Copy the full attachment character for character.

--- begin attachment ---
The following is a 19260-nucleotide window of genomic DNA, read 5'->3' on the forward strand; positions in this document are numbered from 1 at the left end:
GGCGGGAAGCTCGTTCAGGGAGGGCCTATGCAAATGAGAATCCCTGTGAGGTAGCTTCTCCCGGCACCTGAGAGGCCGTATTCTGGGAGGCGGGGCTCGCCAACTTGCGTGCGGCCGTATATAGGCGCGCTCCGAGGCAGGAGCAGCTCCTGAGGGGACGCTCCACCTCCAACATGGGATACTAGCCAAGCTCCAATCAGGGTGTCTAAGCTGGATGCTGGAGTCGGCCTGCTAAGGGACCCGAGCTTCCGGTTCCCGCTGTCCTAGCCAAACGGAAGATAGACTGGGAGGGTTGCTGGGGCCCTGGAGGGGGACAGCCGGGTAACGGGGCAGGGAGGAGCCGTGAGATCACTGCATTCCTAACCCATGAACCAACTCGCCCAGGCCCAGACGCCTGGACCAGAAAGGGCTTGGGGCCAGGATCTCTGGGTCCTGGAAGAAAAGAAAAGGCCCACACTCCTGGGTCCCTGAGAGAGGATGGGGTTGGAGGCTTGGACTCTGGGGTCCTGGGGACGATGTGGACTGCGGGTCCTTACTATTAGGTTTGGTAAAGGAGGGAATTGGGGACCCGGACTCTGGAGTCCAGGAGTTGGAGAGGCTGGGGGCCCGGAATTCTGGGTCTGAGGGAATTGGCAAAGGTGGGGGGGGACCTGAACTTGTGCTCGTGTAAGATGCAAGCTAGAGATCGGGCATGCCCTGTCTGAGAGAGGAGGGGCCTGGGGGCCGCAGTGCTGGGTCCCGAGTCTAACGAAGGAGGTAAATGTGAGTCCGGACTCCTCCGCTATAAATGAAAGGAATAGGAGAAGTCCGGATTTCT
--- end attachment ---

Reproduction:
The following is a 19260-nucleotide window of genomic DNA, read 5'->3' on the forward strand; positions in this document are numbered from 1 at the left end:
GGCGGGAAGCTCGTTCAGGGAGGGCCTATGCAAATGAGAATCCCTGTGAGGTAGCTTCTCCCGGCACCTGAGAGGCCGTATTCTGGGAGGCGGGGCTCGCCAACTTGCGTGCGGCCGTATATAGGCGCGCTCCGAGGCAGGAGCAGCTCCTGAGGGGACGCTCCACCTCCAACATGGGATACTAGCCAAGCTCCAATCAGGGTGTCTAAGCTGGATGCTGGAGTCGGCCTGCTAAGGGACCCGAGCTTCCGGTTCCCGCTGTCCTAGCCAAACGGAAGATAGACTGGGAGGGTTGCTGGGGCCCTGGAGGGGGACAGCCGGGTAACGGGGCAGGGAGGAGCCGTGAGATCACTGCATTCCTAACCCATGAACCAACTCGCCCAGGCCCAGACGCCTGGACCAGAAAGGGCTTGGGGCCAGGATCTCTGGGTCCTGGAAGAAAAGAAAAGGCCCACACTCCTGGGTCCCTGAGAGAGGATGGGGTTGGAGGCTTGGACTCTGGGGTCCTGGGGACGATGTGGACTGCGGGTCCTTACTATTAGGTTTGGTAAAGGAGGGAATTGGGGACCCGGACTCTGGAGTCCAGGAGTTGGAGAGGCTGGGGGCCCGGAATTCTGGGTCTGAGGGAATTGGCAAAGGTGGGGGGGGACCTGAACTTGTGCTCGTGTAAGATGCAAGCTAGAGATCGGGCATGCCCTGTCTGAGAGAGGAGGGGCCTGGGGGCCGCAGTGCTGGGTCCCGAGTCTAACGAAGGAGGTAAATGTGAGTCCGGACTCCTCCGCTATAAATGAAAGGAATAGGAGAAGTCCGGATTTCT